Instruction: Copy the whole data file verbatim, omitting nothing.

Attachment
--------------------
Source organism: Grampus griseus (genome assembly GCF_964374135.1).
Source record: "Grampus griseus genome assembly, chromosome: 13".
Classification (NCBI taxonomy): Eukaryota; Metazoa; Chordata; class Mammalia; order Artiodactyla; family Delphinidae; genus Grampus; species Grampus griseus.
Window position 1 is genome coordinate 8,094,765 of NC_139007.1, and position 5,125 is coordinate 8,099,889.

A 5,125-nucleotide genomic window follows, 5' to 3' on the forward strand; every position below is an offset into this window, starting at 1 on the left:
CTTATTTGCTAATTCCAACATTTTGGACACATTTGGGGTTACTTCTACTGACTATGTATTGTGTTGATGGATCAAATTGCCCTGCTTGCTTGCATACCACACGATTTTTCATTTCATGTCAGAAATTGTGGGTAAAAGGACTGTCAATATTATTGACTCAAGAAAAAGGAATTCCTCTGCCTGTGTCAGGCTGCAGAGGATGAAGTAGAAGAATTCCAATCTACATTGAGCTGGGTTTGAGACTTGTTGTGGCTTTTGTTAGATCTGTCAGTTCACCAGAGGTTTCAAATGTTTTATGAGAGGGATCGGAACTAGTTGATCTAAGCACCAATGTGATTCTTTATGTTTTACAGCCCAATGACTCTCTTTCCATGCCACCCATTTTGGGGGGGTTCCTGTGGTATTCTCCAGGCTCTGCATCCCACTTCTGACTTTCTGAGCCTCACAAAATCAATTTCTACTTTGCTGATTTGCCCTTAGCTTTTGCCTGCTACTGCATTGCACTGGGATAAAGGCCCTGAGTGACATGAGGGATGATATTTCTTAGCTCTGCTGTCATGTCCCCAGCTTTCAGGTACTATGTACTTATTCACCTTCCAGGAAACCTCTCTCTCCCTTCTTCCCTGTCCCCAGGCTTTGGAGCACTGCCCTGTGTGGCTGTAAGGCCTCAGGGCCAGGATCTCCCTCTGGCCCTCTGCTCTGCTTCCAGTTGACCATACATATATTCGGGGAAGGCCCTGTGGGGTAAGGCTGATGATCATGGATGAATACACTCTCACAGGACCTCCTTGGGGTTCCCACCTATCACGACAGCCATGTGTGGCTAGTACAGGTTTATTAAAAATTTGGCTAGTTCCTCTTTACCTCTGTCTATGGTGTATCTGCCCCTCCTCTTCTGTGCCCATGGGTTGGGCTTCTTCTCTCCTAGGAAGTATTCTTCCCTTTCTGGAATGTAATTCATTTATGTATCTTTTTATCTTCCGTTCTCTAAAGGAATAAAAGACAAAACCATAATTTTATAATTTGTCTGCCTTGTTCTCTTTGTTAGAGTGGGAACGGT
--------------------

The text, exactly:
Source organism: Grampus griseus (genome assembly GCF_964374135.1).
Source record: "Grampus griseus genome assembly, chromosome: 13".
Classification (NCBI taxonomy): Eukaryota; Metazoa; Chordata; class Mammalia; order Artiodactyla; family Delphinidae; genus Grampus; species Grampus griseus.
Window position 1 is genome coordinate 8,094,765 of NC_139007.1, and position 5,125 is coordinate 8,099,889.

A 5,125-nucleotide genomic window follows, 5' to 3' on the forward strand; every position below is an offset into this window, starting at 1 on the left:
CTTATTTGCTAATTCCAACATTTTGGACACATTTGGGGTTACTTCTACTGACTATGTATTGTGTTGATGGATCAAATTGCCCTGCTTGCTTGCATACCACACGATTTTTCATTTCATGTCAGAAATTGTGGGTAAAAGGACTGTCAATATTATTGACTCAAGAAAAAGGAATTCCTCTGCCTGTGTCAGGCTGCAGAGGATGAAGTAGAAGAATTCCAATCTACATTGAGCTGGGTTTGAGACTTGTTGTGGCTTTTGTTAGATCTGTCAGTTCACCAGAGGTTTCAAATGTTTTATGAGAGGGATCGGAACTAGTTGATCTAAGCACCAATGTGATTCTTTATGTTTTACAGCCCAATGACTCTCTTTCCATGCCACCCATTTTGGGGGGGTTCCTGTGGTATTCTCCAGGCTCTGCATCCCACTTCTGACTTTCTGAGCCTCACAAAATCAATTTCTACTTTGCTGATTTGCCCTTAGCTTTTGCCTGCTACTGCATTGCACTGGGATAAAGGCCCTGAGTGACATGAGGGATGATATTTCTTAGCTCTGCTGTCATGTCCCCAGCTTTCAGGTACTATGTACTTATTCACCTTCCAGGAAACCTCTCTCTCCCTTCTTCCCTGTCCCCAGGCTTTGGAGCACTGCCCTGTGTGGCTGTAAGGCCTCAGGGCCAGGATCTCCCTCTGGCCCTCTGCTCTGCTTCCAGTTGACCATACATATATTCGGGGAAGGCCCTGTGGGGTAAGGCTGATGATCATGGATGAATACACTCTCACAGGACCTCCTTGGGGTTCCCACCTATCACGACAGCCATGTGTGGCTAGTACAGGTTTATTAAAAATTTGGCTAGTTCCTCTTTACCTCTGTCTATGGTGTATCTGCCCCTCCTCTTCTGTGCCCATGGGTTGGGCTTCTTCTCTCCTAGGAAGTATTCTTCCCTTTCTGGAATGTAATTCATTTATGTATCTTTTTATCTTCCGTTCTCTAAAGGAATAAAAGACAAAACCATAATTTTATAATTTGTCTGCCTTGTTCTCTTTGTTAGAGTGGGAACGGT